Japan PM Fumio Kishida: India indispensable for free Indo-Pacific. Japan and India are in an extremely unique position in the current international relations.

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  • Amid increasing concern over China’s aggressive behaviour in the region, Japan Prime Minister Fumio Kishida emphasised that India is “indispensable” in Tokyo’s plan for a “Free and Open Indo-Pacific”.
  • Modi said the India-Japan Special Strategic and Global Partnership is based on shared democratic values, and respect for the rule of law in the international arena.
  • The two sides reviewed progress in areas of defence, digital technology, trade and investment and health, among others.
  • Both the leaders did not mention the Russian invasion of Ukraine in their public statements.
  • Kishida said the two countries are “in an extremely unique position in the current international relations” and have a great responsibility towards maintaining and strengthening “a free and open international order based on the rule of law”.

Amid increasing concern over China’s aggressive behaviour in the region, Japan Prime Minister Fumio Kishida emphasised that India is “indispensable” in Tokyo’s plan for a “Free and Open Indo-Pacific”. Prime Minister Narendra Modi, too, underlined the importance of the India-Japan partnership for a stable Indo-Pacific.

Following his meeting with his Japanese counterpart, Modi said the India-Japan Special Strategic and Global Partnership is based on shared democratic values, and respect for the rule of law in the international arena. “Strengthening this partnership is not only important for both our countries, it also promotes peace, prosperity and stability in the Indo-Pacific region,” he said.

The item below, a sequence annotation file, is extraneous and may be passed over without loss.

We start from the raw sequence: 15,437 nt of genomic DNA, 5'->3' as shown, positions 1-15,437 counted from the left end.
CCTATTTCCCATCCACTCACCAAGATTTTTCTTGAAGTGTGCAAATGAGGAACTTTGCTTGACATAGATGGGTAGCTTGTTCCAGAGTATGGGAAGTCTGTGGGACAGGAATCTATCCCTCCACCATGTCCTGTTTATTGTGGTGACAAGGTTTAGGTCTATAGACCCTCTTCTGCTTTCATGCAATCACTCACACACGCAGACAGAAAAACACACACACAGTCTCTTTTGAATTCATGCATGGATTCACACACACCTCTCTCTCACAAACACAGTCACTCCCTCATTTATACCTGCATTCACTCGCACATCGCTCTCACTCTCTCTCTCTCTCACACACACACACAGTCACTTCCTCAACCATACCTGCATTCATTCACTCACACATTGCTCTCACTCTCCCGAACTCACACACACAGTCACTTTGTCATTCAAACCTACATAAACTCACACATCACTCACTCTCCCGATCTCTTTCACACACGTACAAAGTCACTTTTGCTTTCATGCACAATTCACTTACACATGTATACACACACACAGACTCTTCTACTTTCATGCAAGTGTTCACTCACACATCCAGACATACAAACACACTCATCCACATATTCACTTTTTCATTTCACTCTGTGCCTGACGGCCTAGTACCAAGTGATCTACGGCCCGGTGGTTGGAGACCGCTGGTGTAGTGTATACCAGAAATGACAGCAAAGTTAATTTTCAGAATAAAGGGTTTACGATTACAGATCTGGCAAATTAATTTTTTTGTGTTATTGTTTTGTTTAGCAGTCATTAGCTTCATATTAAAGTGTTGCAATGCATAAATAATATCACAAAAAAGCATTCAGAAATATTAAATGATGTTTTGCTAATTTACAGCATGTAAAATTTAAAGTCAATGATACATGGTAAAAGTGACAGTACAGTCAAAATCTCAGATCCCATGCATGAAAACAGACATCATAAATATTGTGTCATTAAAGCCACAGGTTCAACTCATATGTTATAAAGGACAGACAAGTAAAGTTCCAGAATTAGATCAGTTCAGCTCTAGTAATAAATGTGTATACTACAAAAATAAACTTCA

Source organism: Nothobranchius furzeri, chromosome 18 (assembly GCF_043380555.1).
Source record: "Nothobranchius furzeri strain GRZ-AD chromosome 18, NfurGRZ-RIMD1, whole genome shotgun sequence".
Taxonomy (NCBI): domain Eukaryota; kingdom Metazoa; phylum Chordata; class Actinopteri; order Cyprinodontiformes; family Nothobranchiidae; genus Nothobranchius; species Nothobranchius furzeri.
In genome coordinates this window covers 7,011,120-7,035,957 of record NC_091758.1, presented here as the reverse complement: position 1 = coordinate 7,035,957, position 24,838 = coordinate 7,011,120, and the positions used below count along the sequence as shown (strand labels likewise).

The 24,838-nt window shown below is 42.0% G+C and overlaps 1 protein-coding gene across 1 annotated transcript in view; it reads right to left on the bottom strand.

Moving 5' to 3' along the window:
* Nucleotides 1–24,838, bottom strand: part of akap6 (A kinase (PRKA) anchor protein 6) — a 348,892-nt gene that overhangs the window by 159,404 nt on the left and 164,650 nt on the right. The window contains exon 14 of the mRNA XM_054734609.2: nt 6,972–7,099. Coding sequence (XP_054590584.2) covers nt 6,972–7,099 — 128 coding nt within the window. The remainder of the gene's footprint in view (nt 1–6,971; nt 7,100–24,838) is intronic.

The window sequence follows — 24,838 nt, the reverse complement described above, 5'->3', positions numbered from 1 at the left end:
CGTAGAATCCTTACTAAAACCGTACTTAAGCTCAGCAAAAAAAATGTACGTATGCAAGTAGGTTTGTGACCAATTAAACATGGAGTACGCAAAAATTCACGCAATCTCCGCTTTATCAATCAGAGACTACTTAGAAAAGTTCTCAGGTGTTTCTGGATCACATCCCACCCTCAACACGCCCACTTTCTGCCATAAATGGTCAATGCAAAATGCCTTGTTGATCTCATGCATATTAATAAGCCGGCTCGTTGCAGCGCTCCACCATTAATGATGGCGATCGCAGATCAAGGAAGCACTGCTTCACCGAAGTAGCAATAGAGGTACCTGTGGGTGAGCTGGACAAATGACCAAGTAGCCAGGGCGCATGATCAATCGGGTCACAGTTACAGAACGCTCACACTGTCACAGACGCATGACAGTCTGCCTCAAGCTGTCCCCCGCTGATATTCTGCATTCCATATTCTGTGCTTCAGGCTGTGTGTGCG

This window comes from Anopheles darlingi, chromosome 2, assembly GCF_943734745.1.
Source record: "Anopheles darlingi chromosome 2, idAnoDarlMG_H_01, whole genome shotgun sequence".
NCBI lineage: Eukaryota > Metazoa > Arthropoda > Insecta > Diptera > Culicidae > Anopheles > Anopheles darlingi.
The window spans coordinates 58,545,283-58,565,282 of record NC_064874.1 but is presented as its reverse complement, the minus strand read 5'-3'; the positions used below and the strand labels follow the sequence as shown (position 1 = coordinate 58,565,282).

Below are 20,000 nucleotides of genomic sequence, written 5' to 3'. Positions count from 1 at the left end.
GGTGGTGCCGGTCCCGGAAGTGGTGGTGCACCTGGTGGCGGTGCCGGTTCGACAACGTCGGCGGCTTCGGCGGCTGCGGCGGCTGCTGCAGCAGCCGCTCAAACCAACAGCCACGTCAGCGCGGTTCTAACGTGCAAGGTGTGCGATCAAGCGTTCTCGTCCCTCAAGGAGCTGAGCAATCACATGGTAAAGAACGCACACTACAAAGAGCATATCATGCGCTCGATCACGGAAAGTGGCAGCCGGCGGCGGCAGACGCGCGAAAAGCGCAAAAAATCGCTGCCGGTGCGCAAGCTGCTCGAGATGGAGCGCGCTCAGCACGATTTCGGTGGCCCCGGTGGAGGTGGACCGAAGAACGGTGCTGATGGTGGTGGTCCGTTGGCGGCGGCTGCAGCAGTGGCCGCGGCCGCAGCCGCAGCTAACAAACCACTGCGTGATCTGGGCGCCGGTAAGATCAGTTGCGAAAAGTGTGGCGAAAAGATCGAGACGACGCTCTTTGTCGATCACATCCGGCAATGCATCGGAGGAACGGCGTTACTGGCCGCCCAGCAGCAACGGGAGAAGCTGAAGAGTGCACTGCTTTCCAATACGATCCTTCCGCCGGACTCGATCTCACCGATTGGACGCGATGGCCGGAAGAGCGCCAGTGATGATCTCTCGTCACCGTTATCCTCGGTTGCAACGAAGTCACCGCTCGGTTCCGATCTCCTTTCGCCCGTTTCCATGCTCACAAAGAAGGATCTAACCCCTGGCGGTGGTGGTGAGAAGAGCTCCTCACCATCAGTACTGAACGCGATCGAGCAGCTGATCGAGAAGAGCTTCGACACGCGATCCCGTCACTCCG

“As the world is standing at history’s turning point fraught with difficulties, what role should Japan and India play,” said the visiting Japan PM. PM Modi says the two sides reviewed progress in areas of defence, digital technology, trade and investment and health, among others. Both the leaders did not mention the Russian invasion of Ukraine in their public statements.

In a speech to unveil Japan’s new plan for a “Free and Open Indo-Pacific”, Kishida said the two countries are “in an extremely unique position in the current international relations” and have a great responsibility towards maintaining and strengthening “a free and open international order based on the rule of law”.

“I believe that Japan and India are in an extremely unique position in the current international relations and, furthermore, in the history of the world… I have always viewed with great respect the way such a huge and diverse country as India has developed democracy. Japan, for its part, was the first country in Asia to achieve modernisation and embrace democracy. It is fair to say that both countries are naturally receptive to, and fully committed to, the idea of electing governments through general elections and deciding policies through public debate,” Kishida said.

At the same time, he said, the two countries have unique historical backgrounds. “The people of the two countries humbly acknowledge that there are diverse values, cultures and histories on this planet, and that fully understanding them is not an easy task. We are the kind of people who understand intuitively that the best way forward is to respect the other party and cooperate through dialogue,” he said

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